Reboot Recovery program helps first-responders cope with PTSD

Local News

LUBBOCK, Texas — First responders and front-line workers have endured some trying times of the past year. Between the obstacles posed by the coronavirus and the tragic accident in January where two first responders lost their lives, and another had severe injuries, it’s been a challenging year.

Now, there is a free, 12-week course offered at Southcrest Baptist Church called “Reboot Recovery” that would help first-responders cope with PTSD. From law enforcement to veterans to hospital workers, the disorder can manifest itself in many different ways.

No matter your personal experience, Reboot Recovery said it would work to help anyone who has gone through trauma.

“This group of people was experiencing traumatic experiences on the job that was completely different from anything else that the community was being treated for.

“The 12-week program they devised focuses more on the healing of both spiritual and physical healing that needs to take place that was totally overlooked in the treatment of our nation’s heroes,” said Reboot Recovery Leader Rodney King.

As a veteran himself, King explained he understands the struggle that comes with battling PTSD.

“You’re told be a man, suck it up, drive on, get over it,” said King. “All that does is causes people to suppress the true issue, instead of dealing with the issue. Once you actually deal with what the traumatic experience was, then the healing can begin.”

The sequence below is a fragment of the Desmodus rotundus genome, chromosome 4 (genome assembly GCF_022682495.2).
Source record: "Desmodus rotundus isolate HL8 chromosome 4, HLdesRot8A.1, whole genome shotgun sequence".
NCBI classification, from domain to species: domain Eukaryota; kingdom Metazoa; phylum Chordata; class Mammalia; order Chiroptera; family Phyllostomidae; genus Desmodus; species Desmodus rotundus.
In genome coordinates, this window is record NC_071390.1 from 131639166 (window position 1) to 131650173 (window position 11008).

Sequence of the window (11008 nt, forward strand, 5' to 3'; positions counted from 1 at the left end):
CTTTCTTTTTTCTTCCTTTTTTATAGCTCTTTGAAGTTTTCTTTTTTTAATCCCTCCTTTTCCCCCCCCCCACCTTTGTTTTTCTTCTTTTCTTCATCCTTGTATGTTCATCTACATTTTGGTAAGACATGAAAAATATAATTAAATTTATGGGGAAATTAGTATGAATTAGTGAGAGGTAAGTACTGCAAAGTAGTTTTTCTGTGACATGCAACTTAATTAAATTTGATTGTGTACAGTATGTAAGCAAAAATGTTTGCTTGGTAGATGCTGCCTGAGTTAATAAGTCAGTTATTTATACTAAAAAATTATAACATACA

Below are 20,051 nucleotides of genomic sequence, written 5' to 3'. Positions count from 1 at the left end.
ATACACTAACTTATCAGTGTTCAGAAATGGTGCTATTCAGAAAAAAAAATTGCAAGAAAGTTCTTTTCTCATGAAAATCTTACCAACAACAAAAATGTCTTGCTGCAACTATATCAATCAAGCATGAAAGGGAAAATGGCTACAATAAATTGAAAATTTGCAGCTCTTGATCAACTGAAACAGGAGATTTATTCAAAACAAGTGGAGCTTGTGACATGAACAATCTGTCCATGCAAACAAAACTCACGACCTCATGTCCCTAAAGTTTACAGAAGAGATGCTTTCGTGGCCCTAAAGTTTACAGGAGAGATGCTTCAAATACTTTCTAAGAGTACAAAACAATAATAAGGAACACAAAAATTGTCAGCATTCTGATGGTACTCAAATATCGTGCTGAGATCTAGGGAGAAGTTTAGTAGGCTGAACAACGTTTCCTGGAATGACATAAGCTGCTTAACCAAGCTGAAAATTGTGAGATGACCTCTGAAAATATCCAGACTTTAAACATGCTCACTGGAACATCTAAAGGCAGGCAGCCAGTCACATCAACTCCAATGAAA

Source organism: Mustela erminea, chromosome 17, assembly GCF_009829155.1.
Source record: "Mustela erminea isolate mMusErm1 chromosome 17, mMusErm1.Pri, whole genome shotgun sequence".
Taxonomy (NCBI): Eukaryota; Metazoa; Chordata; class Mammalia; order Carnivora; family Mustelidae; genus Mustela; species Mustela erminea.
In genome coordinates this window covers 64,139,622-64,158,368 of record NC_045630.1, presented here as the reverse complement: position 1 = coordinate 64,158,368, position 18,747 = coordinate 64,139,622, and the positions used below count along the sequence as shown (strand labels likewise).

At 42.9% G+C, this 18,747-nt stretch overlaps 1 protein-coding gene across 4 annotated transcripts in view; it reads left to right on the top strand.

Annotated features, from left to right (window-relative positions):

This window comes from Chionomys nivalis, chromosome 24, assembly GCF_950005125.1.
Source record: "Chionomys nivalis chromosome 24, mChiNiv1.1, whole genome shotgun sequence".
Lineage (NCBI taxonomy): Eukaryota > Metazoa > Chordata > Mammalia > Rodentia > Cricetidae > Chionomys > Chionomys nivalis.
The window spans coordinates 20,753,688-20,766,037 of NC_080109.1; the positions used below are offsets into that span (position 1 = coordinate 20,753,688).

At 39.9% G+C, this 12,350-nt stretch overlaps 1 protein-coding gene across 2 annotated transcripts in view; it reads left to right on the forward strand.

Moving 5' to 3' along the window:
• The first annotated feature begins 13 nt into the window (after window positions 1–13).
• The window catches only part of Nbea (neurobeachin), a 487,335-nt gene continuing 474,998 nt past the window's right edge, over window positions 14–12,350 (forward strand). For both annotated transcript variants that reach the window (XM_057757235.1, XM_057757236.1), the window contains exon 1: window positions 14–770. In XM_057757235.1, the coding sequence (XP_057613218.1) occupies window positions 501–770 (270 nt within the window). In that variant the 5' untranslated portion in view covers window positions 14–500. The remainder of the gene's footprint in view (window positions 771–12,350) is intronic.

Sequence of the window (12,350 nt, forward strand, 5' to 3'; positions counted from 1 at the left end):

As a faith-based organization, the course consists of different lessons that come from various biblical passages. King said it is not a religious course, but their approach to battling PTSD differs from a lot of other programs.

“We are not psychologists, we’re not psychiatrists. We’re not medical professionals. We’re a team of brothers and sisters that are together, helping each other through because we have similar experiences.

“While I would never tell anyone ‘Yeah, I know exactly what you feel’ — that’s impossible because I have no way of knowing you exactly how you feel, but I’ve had a similar experience. My similar experiences I can relate to your real similar experiences you can relate to, and together as brothers and sisters, we can have a normal life,” said King.

Those that have gone through the program also said it has been effective.

“You have a cloud that kind of hangs over you times, and you can never get rid of it. It’s the mental ability to just overcome certain things. And sometimes that cloud is just, it affects your life.

“It affects your family life. It affects the way that you work. It affects different things going through this is there’s a positiveness about it that it actually can lift that. And so, with it, with me, it allows me to experience day by day the things that I know I can get through now,” said former Reboot participant and now facilitator Chris Wisdom.

The group meets every Tuesday from 6:00 to 8:00 p.m. To get involved, you can visit their website.

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